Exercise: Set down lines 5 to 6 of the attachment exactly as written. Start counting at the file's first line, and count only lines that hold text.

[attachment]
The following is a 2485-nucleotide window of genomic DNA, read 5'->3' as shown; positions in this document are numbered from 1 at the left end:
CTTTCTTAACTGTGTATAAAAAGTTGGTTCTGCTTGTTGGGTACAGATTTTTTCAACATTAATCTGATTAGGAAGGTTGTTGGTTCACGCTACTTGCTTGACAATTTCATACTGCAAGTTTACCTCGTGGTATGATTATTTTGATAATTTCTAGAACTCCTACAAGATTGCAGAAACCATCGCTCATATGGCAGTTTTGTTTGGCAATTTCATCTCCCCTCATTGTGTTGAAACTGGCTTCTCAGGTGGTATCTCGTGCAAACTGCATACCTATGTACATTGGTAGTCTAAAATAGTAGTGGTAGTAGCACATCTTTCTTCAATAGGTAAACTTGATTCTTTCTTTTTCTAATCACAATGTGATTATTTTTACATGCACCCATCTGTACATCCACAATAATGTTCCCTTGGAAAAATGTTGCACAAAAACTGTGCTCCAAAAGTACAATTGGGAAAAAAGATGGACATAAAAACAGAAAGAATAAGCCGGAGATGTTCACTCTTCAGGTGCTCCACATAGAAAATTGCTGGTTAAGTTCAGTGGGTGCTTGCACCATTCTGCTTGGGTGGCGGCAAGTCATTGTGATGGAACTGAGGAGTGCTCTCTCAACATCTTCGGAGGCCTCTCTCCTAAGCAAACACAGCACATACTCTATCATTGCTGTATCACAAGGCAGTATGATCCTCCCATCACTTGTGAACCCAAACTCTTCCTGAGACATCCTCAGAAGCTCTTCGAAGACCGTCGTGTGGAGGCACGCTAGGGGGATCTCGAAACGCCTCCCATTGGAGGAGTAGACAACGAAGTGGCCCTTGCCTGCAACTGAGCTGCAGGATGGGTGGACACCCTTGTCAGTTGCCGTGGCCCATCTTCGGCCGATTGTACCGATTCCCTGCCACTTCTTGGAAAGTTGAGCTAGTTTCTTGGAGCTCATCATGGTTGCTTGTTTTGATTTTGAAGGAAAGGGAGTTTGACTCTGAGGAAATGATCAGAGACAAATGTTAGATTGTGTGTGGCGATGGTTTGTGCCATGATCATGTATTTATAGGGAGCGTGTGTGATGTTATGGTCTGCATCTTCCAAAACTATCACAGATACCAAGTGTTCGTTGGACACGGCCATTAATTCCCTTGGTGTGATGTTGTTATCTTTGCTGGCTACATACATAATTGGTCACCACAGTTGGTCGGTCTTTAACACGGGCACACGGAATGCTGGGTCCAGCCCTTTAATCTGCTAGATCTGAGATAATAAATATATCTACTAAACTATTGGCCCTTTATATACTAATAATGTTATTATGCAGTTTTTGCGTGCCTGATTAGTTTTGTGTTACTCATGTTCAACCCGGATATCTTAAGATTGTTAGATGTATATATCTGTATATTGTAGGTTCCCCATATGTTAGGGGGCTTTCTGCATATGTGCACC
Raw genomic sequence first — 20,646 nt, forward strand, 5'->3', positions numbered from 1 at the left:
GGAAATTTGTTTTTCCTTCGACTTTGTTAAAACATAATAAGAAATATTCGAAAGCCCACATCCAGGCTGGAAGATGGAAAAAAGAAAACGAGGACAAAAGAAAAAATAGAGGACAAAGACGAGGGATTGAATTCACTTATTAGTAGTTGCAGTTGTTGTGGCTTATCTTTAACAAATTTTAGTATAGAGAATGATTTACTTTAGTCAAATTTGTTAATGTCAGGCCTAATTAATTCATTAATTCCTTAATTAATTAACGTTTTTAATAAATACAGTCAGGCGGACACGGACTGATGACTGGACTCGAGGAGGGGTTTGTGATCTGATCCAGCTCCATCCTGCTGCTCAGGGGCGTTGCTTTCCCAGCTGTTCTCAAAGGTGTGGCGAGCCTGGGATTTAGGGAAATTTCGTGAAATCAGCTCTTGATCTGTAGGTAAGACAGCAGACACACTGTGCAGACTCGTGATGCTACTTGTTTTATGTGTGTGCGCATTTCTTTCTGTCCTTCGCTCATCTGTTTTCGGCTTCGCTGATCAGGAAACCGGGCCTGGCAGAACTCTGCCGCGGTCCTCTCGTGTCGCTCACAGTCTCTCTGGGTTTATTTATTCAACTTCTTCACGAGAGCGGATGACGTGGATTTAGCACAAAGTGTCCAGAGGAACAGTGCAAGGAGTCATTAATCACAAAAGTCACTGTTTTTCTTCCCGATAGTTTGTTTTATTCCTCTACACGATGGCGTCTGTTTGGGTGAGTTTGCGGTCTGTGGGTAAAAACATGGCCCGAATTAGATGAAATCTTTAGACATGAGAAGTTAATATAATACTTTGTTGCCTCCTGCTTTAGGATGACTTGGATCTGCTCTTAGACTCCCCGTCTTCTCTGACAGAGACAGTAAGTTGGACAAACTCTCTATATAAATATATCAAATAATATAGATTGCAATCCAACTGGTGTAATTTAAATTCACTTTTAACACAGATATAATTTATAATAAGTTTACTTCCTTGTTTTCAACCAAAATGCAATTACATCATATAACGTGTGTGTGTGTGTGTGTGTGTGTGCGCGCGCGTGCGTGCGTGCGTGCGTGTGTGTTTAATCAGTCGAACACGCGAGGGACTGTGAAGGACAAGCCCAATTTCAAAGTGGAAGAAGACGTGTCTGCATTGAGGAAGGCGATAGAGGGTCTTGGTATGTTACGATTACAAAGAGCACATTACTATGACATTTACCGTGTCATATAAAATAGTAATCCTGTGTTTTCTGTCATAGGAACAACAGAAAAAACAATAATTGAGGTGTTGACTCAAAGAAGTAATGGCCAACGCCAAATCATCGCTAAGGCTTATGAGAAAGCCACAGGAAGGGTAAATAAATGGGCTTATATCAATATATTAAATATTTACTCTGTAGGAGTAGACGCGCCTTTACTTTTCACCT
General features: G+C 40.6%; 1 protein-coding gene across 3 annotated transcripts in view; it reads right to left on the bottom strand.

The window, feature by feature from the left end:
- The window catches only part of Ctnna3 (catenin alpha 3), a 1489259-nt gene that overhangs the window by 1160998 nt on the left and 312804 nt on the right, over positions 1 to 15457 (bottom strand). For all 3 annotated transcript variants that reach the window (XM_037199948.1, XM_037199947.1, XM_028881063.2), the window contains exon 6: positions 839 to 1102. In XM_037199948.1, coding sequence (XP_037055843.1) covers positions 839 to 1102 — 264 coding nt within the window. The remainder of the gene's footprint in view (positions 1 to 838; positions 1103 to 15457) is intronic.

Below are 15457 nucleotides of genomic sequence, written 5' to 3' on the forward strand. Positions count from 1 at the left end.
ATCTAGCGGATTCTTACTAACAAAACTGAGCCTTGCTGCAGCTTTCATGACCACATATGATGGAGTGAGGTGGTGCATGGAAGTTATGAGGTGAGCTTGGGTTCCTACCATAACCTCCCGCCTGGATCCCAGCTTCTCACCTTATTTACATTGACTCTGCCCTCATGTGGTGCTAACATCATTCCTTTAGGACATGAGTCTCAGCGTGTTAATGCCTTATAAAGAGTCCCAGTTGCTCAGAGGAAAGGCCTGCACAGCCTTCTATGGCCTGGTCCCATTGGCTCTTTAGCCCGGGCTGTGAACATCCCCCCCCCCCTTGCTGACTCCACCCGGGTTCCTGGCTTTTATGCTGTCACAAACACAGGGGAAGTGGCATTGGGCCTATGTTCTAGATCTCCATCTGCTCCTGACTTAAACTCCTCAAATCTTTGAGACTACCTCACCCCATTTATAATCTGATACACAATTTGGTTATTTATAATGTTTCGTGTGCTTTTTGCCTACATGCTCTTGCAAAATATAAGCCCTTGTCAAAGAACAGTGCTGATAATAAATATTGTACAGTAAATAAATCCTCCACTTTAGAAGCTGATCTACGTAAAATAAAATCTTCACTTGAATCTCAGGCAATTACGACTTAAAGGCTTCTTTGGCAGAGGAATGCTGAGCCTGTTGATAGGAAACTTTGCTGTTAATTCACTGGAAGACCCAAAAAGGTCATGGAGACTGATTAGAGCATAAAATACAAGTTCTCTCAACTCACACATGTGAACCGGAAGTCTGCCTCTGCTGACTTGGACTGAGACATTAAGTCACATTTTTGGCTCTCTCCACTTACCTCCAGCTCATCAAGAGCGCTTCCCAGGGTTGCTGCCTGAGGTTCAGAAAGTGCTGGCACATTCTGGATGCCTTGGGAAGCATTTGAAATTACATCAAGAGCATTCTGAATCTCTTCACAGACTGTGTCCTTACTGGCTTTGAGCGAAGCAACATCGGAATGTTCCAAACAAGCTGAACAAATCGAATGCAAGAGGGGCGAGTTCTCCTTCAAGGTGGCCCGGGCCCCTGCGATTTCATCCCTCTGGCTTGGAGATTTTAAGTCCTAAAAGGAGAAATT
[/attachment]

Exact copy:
General features: G+C 40.6%; 1 protein-coding gene across 3 annotated transcripts in view; it reads right to left on the bottom strand.

The window, feature by feature from the left end: